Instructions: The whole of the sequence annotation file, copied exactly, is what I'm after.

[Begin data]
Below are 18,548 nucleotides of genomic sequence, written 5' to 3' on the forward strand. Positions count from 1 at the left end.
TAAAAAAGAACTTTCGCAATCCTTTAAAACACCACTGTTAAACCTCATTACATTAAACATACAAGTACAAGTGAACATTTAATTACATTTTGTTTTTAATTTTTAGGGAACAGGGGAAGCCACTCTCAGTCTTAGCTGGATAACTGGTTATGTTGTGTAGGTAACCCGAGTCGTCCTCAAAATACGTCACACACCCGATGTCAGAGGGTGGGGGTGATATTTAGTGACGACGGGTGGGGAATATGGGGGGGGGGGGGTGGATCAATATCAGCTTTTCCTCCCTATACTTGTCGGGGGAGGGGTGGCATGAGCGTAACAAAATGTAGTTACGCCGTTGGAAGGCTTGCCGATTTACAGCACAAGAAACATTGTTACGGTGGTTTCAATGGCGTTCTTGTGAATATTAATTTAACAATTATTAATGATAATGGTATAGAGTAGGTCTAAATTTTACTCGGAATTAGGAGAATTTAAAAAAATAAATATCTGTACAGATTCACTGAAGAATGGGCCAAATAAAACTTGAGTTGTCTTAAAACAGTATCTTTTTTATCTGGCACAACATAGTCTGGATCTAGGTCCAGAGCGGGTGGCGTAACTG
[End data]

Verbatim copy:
Below are 18,548 nucleotides of genomic sequence, written 5' to 3' on the forward strand. Positions count from 1 at the left end.
TAAAAAAGAACTTTCGCAATCCTTTAAAACACCACTGTTAAACCTCATTACATTAAACATACAAGTACAAGTGAACATTTAATTACATTTTGTTTTTAATTTTTAGGGAACAGGGGAAGCCACTCTCAGTCTTAGCTGGATAACTGGTTATGTTGTGTAGGTAACCCGAGTCGTCCTCAAAATACGTCACACACCCGATGTCAGAGGGTGGGGGTGATATTTAGTGACGACGGGTGGGGAATATGGGGGGGGGGGGGTGGATCAATATCAGCTTTTCCTCCCTATACTTGTCGGGGGAGGGGTGGCATGAGCGTAACAAAATGTAGTTACGCCGTTGGAAGGCTTGCCGATTTACAGCACAAGAAACATTGTTACGGTGGTTTCAATGGCGTTCTTGTGAATATTAATTTAACAATTATTAATGATAATGGTATAGAGTAGGTCTAAATTTTACTCGGAATTAGGAGAATTTAAAAAAATAAATATCTGTACAGATTCACTGAAGAATGGGCCAAATAAAACTTGAGTTGTCTTAAAACAGTATCTTTTTTATCTGGCACAACATAGTCTGGATCTAGGTCCAGAGCGGGTGGCGTAACTG